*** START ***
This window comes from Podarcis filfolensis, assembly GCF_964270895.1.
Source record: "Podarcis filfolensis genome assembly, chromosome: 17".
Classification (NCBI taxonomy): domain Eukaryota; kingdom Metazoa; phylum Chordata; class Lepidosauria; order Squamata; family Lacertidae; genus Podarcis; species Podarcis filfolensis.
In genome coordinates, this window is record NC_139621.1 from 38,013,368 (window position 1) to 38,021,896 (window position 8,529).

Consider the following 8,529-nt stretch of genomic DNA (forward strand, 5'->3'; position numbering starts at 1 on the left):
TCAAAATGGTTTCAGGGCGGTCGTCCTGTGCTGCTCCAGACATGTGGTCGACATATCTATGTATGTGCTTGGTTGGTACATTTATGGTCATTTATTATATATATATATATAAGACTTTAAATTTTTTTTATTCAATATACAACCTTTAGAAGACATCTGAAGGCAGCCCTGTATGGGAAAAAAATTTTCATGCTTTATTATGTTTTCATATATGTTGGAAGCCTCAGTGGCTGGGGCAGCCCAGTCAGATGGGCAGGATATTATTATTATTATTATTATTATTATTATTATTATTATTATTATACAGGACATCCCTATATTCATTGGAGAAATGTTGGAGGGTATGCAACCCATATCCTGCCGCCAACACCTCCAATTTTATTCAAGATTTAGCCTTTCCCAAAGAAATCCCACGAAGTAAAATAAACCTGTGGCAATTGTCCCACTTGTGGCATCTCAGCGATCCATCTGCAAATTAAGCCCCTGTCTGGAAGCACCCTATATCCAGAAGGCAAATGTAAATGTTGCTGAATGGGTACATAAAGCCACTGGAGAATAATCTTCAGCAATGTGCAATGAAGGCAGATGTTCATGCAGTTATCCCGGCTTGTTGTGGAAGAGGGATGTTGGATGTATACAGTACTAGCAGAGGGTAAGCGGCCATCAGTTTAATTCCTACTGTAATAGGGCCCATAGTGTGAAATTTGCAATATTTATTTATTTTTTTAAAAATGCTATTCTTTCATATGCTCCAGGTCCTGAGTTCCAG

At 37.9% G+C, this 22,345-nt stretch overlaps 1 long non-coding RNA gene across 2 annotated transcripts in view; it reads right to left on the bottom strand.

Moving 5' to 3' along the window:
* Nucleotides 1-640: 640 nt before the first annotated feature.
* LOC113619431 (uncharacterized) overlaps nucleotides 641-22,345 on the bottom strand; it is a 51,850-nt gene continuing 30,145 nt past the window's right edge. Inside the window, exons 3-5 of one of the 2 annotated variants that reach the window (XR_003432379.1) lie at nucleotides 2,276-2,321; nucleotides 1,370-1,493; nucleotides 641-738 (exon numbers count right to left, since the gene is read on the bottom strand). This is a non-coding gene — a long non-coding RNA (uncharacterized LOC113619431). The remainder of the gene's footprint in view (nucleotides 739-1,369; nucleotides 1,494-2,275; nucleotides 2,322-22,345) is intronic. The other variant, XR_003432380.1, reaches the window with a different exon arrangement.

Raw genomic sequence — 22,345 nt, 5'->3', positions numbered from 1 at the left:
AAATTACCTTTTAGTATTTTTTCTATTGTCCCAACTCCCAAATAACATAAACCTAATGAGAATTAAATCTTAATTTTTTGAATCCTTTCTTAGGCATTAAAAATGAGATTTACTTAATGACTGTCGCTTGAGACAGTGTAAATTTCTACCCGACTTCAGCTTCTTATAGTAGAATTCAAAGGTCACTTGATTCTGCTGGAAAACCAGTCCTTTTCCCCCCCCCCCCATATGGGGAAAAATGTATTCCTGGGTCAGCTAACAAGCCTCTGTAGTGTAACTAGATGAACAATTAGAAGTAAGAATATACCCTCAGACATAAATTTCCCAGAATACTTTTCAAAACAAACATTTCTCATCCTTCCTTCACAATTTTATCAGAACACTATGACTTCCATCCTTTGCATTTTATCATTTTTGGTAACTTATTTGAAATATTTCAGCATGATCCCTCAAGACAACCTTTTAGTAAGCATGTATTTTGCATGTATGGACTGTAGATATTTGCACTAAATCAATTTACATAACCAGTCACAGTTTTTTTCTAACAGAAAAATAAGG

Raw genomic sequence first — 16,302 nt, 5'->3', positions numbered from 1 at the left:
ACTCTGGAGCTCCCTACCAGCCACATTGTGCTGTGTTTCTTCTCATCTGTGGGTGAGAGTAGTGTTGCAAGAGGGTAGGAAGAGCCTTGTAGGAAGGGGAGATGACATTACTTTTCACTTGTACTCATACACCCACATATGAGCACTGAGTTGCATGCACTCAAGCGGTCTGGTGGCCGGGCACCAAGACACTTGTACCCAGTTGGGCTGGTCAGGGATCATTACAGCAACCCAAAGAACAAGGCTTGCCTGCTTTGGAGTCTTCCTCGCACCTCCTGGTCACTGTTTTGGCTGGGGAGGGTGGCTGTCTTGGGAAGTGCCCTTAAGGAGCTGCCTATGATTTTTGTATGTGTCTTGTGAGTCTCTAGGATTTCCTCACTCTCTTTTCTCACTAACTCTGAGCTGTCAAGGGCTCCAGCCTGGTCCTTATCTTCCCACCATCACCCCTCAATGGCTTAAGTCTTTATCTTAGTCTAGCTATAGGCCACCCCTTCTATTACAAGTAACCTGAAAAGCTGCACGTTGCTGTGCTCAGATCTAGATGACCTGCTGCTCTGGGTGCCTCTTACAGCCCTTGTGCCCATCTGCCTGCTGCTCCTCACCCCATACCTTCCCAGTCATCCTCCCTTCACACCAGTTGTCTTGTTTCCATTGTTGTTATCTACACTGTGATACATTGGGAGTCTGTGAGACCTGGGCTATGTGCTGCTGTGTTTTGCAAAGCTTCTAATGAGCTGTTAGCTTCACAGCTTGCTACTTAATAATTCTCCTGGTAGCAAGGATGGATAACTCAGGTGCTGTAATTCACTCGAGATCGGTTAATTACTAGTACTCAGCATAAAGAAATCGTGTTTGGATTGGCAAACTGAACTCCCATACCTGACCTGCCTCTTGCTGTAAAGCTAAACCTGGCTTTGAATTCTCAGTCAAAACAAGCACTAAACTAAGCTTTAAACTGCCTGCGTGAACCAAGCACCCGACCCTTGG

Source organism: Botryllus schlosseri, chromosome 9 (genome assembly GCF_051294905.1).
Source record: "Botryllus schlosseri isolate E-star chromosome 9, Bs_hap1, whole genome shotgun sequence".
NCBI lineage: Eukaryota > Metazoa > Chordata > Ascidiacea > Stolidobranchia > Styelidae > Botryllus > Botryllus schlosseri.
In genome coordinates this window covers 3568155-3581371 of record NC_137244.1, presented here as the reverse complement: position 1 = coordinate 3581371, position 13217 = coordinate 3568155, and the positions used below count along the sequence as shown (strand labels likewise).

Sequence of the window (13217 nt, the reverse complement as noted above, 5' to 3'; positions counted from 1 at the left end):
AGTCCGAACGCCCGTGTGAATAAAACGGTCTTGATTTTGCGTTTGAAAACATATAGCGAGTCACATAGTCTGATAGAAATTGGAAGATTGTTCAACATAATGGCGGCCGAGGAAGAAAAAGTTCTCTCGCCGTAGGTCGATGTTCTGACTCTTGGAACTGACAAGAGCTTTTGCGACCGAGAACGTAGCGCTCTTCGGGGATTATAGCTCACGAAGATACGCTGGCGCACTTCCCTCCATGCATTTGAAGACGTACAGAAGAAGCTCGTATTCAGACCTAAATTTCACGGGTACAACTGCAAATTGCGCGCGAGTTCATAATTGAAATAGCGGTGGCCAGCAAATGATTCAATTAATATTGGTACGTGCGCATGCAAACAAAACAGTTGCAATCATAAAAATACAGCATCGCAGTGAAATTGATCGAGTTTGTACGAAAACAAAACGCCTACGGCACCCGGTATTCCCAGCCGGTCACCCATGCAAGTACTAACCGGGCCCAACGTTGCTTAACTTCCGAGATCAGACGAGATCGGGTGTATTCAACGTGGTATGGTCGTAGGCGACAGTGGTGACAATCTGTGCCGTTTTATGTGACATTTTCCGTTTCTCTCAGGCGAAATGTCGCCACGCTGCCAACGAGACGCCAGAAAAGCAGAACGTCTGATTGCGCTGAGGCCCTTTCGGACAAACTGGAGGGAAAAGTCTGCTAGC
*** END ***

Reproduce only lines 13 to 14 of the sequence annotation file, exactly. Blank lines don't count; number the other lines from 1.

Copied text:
Raw genomic sequence first — 16,302 nt, 5'->3', positions numbered from 1 at the left:
ACTCTGGAGCTCCCTACCAGCCACATTGTGCTGTGTTTCTTCTCATCTGTGGGTGAGAGTAGTGTTGCAAGAGGGTAGGAAGAGCCTTGTAGGAAGGGGAGATGACATTACTTTTCACTTGTACTCATACACCCACATATGAGCACTGAGTTGCATGCACTCAAGCGGTCTGGTGGCCGGGCACCAAGACACTTGTACCCAGTTGGGCTGGTCAGGGATCATTACAGCAACCCAAAGAACAAGGCTTGCCTGCTTTGGAGTCTTCCTCGCACCTCCTGGTCACTGTTTTGGCTGGGGAGGGTGGCTGTCTTGGGAAGTGCCCTTAAGGAGCTGCCTATGATTTTTGTATGTGTCTTGTGAGTCTCTAGGATTTCCTCACTCTCTTTTCTCACTAACTCTGAGCTGTCAAGGGCTCCAGCCTGGTCCTTATCTTCCCACCATCACCCCTCAATGGCTTAAGTCTTTATCTTAGTCTAGCTATAGGCCACCCCTTCTATTACAAGTAACCTGAAAAGCTGCACGTTGCTGTGCTCAGATCTAGATGACCTGCTGCTCTGGGTGCCTCTTACAGCCCTTGTGCCCATCTGCCTGCTGCTCCTCACCCCATACCTTCCCAGTCATCCTCCCTTCACACCAGTTGTCTTGTTTCCATTGTTGTTATCTACACTGTGATACATTGGGAGTCTGTGAGACCTGGGCTATGTGCTGCTGTGTTTTGCAAAGCTTCTAATGAGCTGTTAGCTTCACAGCTTGCTACTTAATAATTCTCCTGGTAGCAAGGATGGATAACTCAGGTGCTGTAATTCACTCGAGATCGGTTAATTACTAGTACTCAGCATAAAGAAATCGTGTTTGGATTGGCAAACTGAACTCCCATACCTGACCTGCCTCTTGCTGTAAAGCTAAACCTGGCTTTGAATTCTCAGTCAAAACAAGCACTAAACTAAGCTTTAAACTGCCTGCGTGAACCAAGCACCCGACCCTTGG